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Chicago practice puts the eye in iPad

June 16, 2012

By Dominick M. Maino, O.D., and Geoffrey G. Goodfellow, O.D.

The use of a lion in an office might be too scary for most patients. But Lyons Family Eye Care, an urban optometric family practice in Chicago, not only combines a welcoming lion in its logo, but also makes the use of technology within its office less scary for all patients and the members of its eye care team.

AOA member Stephanie Lyons, O.D., and her husband/general manager, John, knew from the moment they decided to open a practice they would always stay ahead of the technology curve when it came to patient care.

By using this approach, Stephanie and John give their patients a unique office experience, the staff performs their job in a more efficient manner and the practice thrives financially.

Their office technology includes an electronic healh records (EHR) system, autokeratometer, autorefractor, autolensometer, non-contact tonometer, and digital phoropter. They also use iPads for the patient case history and initial patient check-in procedure, as well as digital visual acuity charts.

The Lyons Family Eye Care website has online appointment scheduling and an online optical as well.

I (Dr. Maino) hadn’t had an eye examination in a couple of years, so I decided that this would allow me to experience the use of the latest technology from the viewpoint of a patient.

I stepped up to the office desk, was warmly greeted by the staff, and was handed an iPad. I had initially started filling out the New Patient Information Form and realized I did not have my reading glasses on so I just enlarged the iPad image and continued filling out the form without my glasses. Most of the questions only required me to touch a box that was then automatically checked. For the information that required a typed response, the iPad’s built in touch-type screen popped up automatically when needed.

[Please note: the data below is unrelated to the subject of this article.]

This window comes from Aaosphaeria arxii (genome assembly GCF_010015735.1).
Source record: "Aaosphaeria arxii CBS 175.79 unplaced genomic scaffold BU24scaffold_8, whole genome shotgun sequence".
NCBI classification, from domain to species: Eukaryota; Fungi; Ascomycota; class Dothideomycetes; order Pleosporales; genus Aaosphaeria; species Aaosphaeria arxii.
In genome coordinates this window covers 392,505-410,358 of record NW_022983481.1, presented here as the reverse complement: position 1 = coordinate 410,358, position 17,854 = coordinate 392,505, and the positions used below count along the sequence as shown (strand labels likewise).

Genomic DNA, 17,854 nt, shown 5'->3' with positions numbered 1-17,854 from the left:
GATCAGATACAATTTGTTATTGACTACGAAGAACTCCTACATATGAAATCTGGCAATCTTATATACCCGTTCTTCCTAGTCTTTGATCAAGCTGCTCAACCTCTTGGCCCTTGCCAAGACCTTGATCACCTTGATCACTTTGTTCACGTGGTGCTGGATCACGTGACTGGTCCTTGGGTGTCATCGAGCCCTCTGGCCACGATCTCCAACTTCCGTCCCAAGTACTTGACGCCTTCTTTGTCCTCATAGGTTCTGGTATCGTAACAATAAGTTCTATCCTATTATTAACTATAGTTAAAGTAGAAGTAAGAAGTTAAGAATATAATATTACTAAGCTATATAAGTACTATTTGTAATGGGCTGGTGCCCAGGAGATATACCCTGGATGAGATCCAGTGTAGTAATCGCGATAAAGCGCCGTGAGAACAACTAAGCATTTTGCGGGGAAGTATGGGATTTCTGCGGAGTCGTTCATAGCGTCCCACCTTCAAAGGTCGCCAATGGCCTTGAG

After about five minutes, the form was filled out. The office staff then hit a few buttons on the iPad, I signed the document and saw it was immediately sent to Dropbox. I then went into the pre-testing area. After the pretesting sequence was over, I moved to the examination room, sat down in the patient chair, and greeted my new doctor.

Dr. Lyons had my New Patient Information Form on her computer, asked me a few additional questions and then my comprehensive eye and vision examination was about to begin in earnest (I will talk about the exam in a future column).

The idea of using an iPad for patient forms came from one of the Lyons Family Eye Care patients, who was an Apple employee.

He also assisted in setting up the iPad as a patient encounter tool for the office.

Do you want to start using iPads in your office? Here’s what you will need:

  • An Apple iPad
  • PDFExpert app
  • Adobe Acrobat Pro
  • Dropbox
  • Compatible EHR

The PDFExpert (by Readdle) application can be found on Apple’sApp Store site. It has been updated for the iPad Retina Display and costs $9.99. This app will allow you to do many things with PDF files, including fill in forms, sign documents, and sync any folder on Dropbox, iDisk, Readdle Storage or WebDAV storage with a local folder on the iPad.

Acrobat Pro is available from Adobe. It allows you to create fill-in forms, collect data, and even allow these forms to be signed.

Dropbox is a free service that lets you upload and share your photographs, documents (like PDF files) and videos. Any file you save to Dropbox will automatically be saved to all your computers, digital phones and the Dropbox website.

Another app the office uses is the Braille Institute’s VisionSim program. This app demonstrates how various eye diseases affect vision. For instance, it will show a picture of wherever you are with simulations of macular degeneration and visual field loss due to glaucoma.

As an aide to helping patients choose their new glasses, Lyons Family Eye Care uses the forward-facing iPad camera as a “mirror” so the patient can see themselves while wearing their soon-to-be new glasses, as well as to send a picture/ video to their spouse for help deciding which pair of spectacles would be the best.

The patients’ responses to using an iPad in the office have been outstanding! And why not— one of the very first individuals to test out this approach was Dr. Lyon’s grandmother. High-tech and grandma approved; what more could you ask for in an office application?

Dr. Maino is a professor of pediatrics and binocluar vision at the Illinois College of Optometry (ICO). He can be contacted at dmaino@ico.edu. Dr. Goodfellow is an associate professor of optometry at ICO and the college’s assistant dean for curriculum and assessment. He can be contacted at ggoodfel@ico.edu.

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